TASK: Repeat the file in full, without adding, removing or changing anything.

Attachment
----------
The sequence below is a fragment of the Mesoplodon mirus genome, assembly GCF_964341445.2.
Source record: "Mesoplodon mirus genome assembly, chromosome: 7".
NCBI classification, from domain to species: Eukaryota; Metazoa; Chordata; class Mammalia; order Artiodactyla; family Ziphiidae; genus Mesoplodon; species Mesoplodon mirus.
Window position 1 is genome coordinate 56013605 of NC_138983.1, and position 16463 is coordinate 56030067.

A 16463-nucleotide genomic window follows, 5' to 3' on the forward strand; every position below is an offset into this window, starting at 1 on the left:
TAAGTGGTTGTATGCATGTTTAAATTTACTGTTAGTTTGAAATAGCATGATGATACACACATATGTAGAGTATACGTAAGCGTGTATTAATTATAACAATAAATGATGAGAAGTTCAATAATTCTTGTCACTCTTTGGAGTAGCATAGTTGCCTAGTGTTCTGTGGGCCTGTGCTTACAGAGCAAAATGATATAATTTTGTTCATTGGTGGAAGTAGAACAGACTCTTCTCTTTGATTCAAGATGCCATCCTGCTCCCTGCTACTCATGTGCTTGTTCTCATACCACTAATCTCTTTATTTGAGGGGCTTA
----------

The sequence below is a fragment of the Mesoplodon mirus genome, assembly GCF_964341445.2.
Source record: "Mesoplodon mirus genome assembly, chromosome: 7".
NCBI classification, from domain to species: Eukaryota; Metazoa; Chordata; class Mammalia; order Artiodactyla; family Ziphiidae; genus Mesoplodon; species Mesoplodon mirus.
Window position 1 is genome coordinate 56013605 of NC_138983.1, and position 16463 is coordinate 56030067.

A 16463-nucleotide genomic window follows, 5' to 3' on the forward strand; every position below is an offset into this window, starting at 1 on the left:
TAAGTGGTTGTATGCATGTTTAAATTTACTGTTAGTTTGAAATAGCATGATGATACACACATATGTAGAGTATACGTAAGCGTGTATTAATTATAACAATAAATGATGAGAAGTTCAATAATTCTTGTCACTCTTTGGAGTAGCATAGTTGCCTAGTGTTCTGTGGGCCTGTGCTTACAGAGCAAAATGATATAATTTTGTTCATTGGTGGAAGTAGAACAGACTCTTCTCTTTGATTCAAGATGCCATCCTGCTCCCTGCTACTCATGTGCTTGTTCTCATACCACTAATCTCTTTATTTGAGGGGCTTA